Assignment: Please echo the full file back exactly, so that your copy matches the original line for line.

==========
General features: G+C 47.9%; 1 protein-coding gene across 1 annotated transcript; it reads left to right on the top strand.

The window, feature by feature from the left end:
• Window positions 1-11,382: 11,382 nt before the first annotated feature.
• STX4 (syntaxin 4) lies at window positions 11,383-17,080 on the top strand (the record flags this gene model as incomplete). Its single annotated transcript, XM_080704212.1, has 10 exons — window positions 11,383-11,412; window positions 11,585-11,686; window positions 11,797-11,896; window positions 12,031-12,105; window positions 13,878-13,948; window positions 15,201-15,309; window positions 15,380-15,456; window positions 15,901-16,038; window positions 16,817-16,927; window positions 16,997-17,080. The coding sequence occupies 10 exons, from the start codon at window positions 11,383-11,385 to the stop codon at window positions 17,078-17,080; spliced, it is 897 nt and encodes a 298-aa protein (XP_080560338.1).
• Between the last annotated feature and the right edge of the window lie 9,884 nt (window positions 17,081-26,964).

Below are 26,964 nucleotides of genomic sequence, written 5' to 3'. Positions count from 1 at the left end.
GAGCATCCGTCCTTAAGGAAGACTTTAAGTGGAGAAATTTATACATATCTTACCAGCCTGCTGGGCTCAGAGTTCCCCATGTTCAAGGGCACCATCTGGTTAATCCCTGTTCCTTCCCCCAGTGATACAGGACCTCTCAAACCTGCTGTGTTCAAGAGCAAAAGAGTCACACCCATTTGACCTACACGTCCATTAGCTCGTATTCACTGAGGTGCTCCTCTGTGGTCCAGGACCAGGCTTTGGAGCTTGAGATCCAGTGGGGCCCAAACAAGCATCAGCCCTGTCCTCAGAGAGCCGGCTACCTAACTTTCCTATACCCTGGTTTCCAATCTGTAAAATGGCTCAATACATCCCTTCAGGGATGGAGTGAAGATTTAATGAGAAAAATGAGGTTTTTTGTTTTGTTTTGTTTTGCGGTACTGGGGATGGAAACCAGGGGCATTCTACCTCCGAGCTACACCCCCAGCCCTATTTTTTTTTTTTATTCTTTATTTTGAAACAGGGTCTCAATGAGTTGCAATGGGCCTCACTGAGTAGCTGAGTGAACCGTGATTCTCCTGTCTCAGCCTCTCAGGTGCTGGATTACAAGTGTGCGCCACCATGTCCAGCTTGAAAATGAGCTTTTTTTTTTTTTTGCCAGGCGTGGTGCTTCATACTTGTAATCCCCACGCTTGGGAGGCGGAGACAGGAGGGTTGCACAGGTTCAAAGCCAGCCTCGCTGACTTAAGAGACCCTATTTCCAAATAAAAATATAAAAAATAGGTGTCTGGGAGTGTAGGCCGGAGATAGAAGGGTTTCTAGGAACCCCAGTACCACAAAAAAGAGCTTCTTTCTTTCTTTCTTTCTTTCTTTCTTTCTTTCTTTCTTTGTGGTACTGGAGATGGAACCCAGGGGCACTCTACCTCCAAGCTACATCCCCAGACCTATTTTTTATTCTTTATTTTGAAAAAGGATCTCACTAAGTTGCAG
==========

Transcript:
General features: G+C 47.9%; 1 protein-coding gene across 1 annotated transcript; it reads left to right on the top strand.

The window, feature by feature from the left end:
• Window positions 1-11,382: 11,382 nt before the first annotated feature.
• STX4 (syntaxin 4) lies at window positions 11,383-17,080 on the top strand (the record flags this gene model as incomplete). Its single annotated transcript, XM_080704212.1, has 10 exons — window positions 11,383-11,412; window positions 11,585-11,686; window positions 11,797-11,896; window positions 12,031-12,105; window positions 13,878-13,948; window positions 15,201-15,309; window positions 15,380-15,456; window positions 15,901-16,038; window positions 16,817-16,927; window positions 16,997-17,080. The coding sequence occupies 10 exons, from the start codon at window positions 11,383-11,385 to the stop codon at window positions 17,078-17,080; spliced, it is 897 nt and encodes a 298-aa protein (XP_080560338.1).
• Between the last annotated feature and the right edge of the window lie 9,884 nt (window positions 17,081-26,964).

Below are 26,964 nucleotides of genomic sequence, written 5' to 3'. Positions count from 1 at the left end.
GAGCATCCGTCCTTAAGGAAGACTTTAAGTGGAGAAATTTATACATATCTTACCAGCCTGCTGGGCTCAGAGTTCCCCATGTTCAAGGGCACCATCTGGTTAATCCCTGTTCCTTCCCCCAGTGATACAGGACCTCTCAAACCTGCTGTGTTCAAGAGCAAAAGAGTCACACCCATTTGACCTACACGTCCATTAGCTCGTATTCACTGAGGTGCTCCTCTGTGGTCCAGGACCAGGCTTTGGAGCTTGAGATCCAGTGGGGCCCAAACAAGCATCAGCCCTGTCCTCAGAGAGCCGGCTACCTAACTTTCCTATACCCTGGTTTCCAATCTGTAAAATGGCTCAATACATCCCTTCAGGGATGGAGTGAAGATTTAATGAGAAAAATGAGGTTTTTTGTTTTGTTTTGTTTTGCGGTACTGGGGATGGAAACCAGGGGCATTCTACCTCCGAGCTACACCCCCAGCCCTATTTTTTTTTTTTATTCTTTATTTTGAAACAGGGTCTCAATGAGTTGCAATGGGCCTCACTGAGTAGCTGAGTGAACCGTGATTCTCCTGTCTCAGCCTCTCAGGTGCTGGATTACAAGTGTGCGCCACCATGTCCAGCTTGAAAATGAGCTTTTTTTTTTTTTTGCCAGGCGTGGTGCTTCATACTTGTAATCCCCACGCTTGGGAGGCGGAGACAGGAGGGTTGCACAGGTTCAAAGCCAGCCTCGCTGACTTAAGAGACCCTATTTCCAAATAAAAATATAAAAAATAGGTGTCTGGGAGTGTAGGCCGGAGATAGAAGGGTTTCTAGGAACCCCAGTACCACAAAAAAGAGCTTCTTTCTTTCTTTCTTTCTTTCTTTCTTTCTTTCTTTCTTTGTGGTACTGGAGATGGAACCCAGGGGCACTCTACCTCCAAGCTACATCCCCAGACCTATTTTTTATTCTTTATTTTGAAAAAGGATCTCACTAAGTTGCAG